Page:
Sir Antony Sher has died of cancer at the age of 72, the Royal Shakespeare Company (RSC) has announced.
He was widely regarded as one of the most influential modern actors, with a long relationship with the company.
Their artistic director and Sir Antony’s husband, Gregory Doran, had taken this compassionate leave to take care of him.
The company said it was “deeply saddened” by the news.
RSC chairman Shriti Vadera said the actor was “loved” in the organization. And touched and enriched the lives of many people”.
“Our deepest thoughts and sympathy are with Greg, Sir Antony Sher family. And friends at this difficult time,” added Catherine Malyon, executive director of RSC and Erica Whyman, acting artistic director.
The appearance of Sir Antony Sher film included Shakespeare in Love with Mrs. Brown, and his RSC credits included Richard III and Macbeth. He also appeared in a series of TV shows including The History Man and BBC’s Murphy’s Law.
Prince Charles as his favorite character
Once described by Prince Charles as his favorite character. Sir Antony Sher played many of Shakespearean’s best roles, from King Lear to Shylock.
But it was his exposure to Richard III as a corrupt cripple who won the Olivier Prize in 1985.
Actor John Simm paid tribute to Instagram. Sharing a memorable portrait of Sir Antony as Richard III. While describing him as “one of the greatest stage actors I’ve ever seen.”
Simm described Sir Antony Sher as “a great inspiration, a great talent”.
Screenwriter and producer Russell T Davies. Who created It’s A Sin, commented: “You’re an amazing man,” while the National Theater added: “With the sad passing of Antony Sher, one of the most famous actors has left us.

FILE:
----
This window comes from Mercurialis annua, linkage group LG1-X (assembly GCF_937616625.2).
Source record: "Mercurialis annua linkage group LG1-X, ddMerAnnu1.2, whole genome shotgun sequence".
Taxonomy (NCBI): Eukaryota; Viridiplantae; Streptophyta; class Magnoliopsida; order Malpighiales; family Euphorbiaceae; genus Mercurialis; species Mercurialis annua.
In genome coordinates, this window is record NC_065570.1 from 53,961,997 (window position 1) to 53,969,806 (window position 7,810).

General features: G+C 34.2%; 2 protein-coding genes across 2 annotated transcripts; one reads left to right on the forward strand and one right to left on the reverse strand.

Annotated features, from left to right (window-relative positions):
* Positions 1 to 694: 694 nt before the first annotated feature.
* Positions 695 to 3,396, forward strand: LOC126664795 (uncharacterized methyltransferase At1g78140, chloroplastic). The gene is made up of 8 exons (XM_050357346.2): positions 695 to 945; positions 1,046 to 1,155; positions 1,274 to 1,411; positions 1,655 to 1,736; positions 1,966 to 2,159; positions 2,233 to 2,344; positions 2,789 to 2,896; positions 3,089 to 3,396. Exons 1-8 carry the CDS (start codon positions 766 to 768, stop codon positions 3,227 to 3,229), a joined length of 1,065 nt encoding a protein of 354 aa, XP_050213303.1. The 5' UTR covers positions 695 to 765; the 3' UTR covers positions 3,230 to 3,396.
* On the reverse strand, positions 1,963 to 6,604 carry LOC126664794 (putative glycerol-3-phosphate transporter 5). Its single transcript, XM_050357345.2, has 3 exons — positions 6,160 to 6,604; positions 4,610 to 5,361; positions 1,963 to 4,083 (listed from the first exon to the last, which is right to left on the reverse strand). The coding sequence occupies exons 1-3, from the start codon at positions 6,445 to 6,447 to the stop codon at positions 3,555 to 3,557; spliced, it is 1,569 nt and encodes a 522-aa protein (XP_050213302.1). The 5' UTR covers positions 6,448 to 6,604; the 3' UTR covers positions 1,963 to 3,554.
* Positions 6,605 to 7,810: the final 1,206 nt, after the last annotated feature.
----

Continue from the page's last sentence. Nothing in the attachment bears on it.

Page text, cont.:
Writing on Twitter, songwriter Sir Matthew Bourne said: “It’s very sad … My thoughts are with Greg and everyone who loved Sir Antony – a real loss indeed.”
Actor Samuel West said in a Twitter post that many of his plays. “stay with me after decades – Macbeth, Stanley. Arturo Ui, Torch Song Trilogy, Cyrano – and today people remember a lot of others, in all genres and styles. A true artist’s brand”.
Spandeau Ballet singer Gary Kemp said some of his “most powerful theater performances” happened while watching Sir Antony Sher.
Sir Antony, who was raised in South Africa and joined the RSC in 1982. Won the Olivier award in 1985 from Richard III.
As a teenager, she had developed speech skills that helped her to overcome her shyness as a boy.
But he almost gave up his acting career after an early rejection. At the Royal Academy of Dramatic Art (Rada) in London.
“That was my first time in this country and I took the rejection seriously,” he told The Telegraph in 2018.
“I thought the inspectors knew better, but my mother. Who was a Jewish woman with a desire for prominence. Was completely determined that they were wrong and kept me going. I think I would have quit if it had not been.”
‘I’ve never been to university’
Sir Antony became a respected artist with RSC, based in Stratford-upon-Avon in Warwickhire.
In 2010, he told the BBC about his first visit there. And described it as one of the highlights of his life.
Five years later, he challenged the idea of Downton Abbey. Composer Julian Fellowes that one needs a university education. To better understand Shakespeare.
“I’m sorry, that’s nonsense,” Sir Antony Sher said in an interview with Sue MacGregor of the BBC.
“I’ve never been to university but my job as a Shakespeare actor. And I’ve done a lot now – is working hard to convey the meaning.”
He added: “It ‘s not the university degree you need. The Shakespearean art, we at RSC work very hard for it.”
Sir Antony Sher was appointed in 2000, and in 2005. Mr Doran, whom he met at RSC, became one of the first gay couples to enter into public relations in the UK.
Actor and playwright John Kani said. “Both Tony and I were born at a time when our country, South Africa, is the worst place to be born. Let alone raised by parents who work hard for their children. for a difficult future – Apartheid South Africa. By the grace of God and my ancestors, like Romeo and Juliet we met in 1973.
“We are both brothers, comrades in the struggle for a better South Africa, as fellow artists … I have peace with you my friend and I. Come out my Lord. Your brother.”